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The curriculum need not fight young adolescents’ need to engage in identity formation. It can assist that process when students are given the opportunity to address issues that matter to them through their school work.
Adolescence is a time when key questions of identity assume central importance in the lives of children (Brumberg, 1997). It is often a particularly traumatic time for girls as they negotiate through the quagmire of adolescent experience (Harper, 1997). During the time we spent researching and teaching in middle schools, we found that the voices of adolescent girls echoed this fragile and vulnerable sense of self. We were engaged in separate interpretive research studies in middle schools that allowed the depth and complexity of participants’ learning experiences to be explored. We approached the inquiry through participant observation and interviewing, where dialogue was the fundamental process through which meaning and understanding unfolded. Additionally, we each collected student work documenting responses to learning and wrote journals in which we noted emerging connections, analyses, and interpretations. Taken together, these research activities at three school sites involving 36 young adolescents provided us with evidence about multiple meanings of schooling for adolescent girls.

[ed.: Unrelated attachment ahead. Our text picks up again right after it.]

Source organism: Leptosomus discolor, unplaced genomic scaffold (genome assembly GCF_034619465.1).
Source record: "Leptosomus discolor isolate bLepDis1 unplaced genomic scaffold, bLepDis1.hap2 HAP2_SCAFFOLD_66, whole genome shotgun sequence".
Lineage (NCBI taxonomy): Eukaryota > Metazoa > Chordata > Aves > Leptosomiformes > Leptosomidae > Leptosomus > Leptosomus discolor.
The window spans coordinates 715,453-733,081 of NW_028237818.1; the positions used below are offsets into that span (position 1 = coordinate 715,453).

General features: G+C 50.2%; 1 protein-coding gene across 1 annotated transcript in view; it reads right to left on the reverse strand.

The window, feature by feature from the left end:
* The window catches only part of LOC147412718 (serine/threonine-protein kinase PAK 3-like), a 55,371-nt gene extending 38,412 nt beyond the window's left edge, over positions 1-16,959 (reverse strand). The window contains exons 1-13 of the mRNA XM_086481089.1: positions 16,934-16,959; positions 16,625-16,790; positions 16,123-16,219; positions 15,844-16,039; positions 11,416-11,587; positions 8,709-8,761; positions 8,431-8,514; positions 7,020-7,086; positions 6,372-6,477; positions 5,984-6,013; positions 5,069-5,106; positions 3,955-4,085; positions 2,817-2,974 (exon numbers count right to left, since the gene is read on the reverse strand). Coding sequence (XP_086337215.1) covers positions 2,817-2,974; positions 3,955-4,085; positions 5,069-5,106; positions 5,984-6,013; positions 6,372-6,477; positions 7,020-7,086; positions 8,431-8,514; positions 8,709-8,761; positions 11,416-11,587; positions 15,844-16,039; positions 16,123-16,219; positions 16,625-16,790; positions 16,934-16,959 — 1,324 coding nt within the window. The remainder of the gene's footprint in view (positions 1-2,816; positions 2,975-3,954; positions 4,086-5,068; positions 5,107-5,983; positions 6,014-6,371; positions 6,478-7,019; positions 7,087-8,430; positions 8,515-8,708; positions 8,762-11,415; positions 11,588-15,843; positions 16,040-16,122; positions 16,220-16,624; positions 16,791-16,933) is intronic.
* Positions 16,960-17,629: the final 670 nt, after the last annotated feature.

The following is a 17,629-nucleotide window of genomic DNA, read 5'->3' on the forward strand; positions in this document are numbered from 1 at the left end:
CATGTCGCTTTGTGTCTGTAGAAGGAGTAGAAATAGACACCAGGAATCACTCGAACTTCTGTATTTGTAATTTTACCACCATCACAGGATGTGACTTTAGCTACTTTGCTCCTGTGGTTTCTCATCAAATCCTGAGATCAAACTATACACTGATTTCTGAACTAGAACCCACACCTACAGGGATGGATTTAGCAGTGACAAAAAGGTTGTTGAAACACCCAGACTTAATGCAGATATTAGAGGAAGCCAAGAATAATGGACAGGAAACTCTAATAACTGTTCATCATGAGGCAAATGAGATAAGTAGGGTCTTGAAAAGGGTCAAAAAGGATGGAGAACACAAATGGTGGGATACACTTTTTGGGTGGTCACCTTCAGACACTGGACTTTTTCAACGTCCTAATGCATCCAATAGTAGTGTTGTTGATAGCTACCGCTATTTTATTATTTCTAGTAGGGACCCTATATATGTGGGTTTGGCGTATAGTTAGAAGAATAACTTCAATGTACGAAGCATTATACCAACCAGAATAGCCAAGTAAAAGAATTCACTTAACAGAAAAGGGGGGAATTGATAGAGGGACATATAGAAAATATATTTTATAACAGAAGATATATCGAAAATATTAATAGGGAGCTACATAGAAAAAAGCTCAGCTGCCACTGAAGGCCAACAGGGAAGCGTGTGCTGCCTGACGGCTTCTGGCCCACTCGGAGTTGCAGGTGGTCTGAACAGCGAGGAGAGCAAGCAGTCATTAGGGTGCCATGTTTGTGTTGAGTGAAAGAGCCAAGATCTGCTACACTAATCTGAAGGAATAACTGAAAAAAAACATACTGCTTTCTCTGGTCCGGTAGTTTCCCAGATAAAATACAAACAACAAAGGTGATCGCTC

Honoring differences in individual’s opinions, thinking, and experiences allows teachers and students to reconsider and reformulate their beliefs. Educators ought not ignore the potential, power, and responsibility implicit in expecting, accepting, and respecting differences in our students.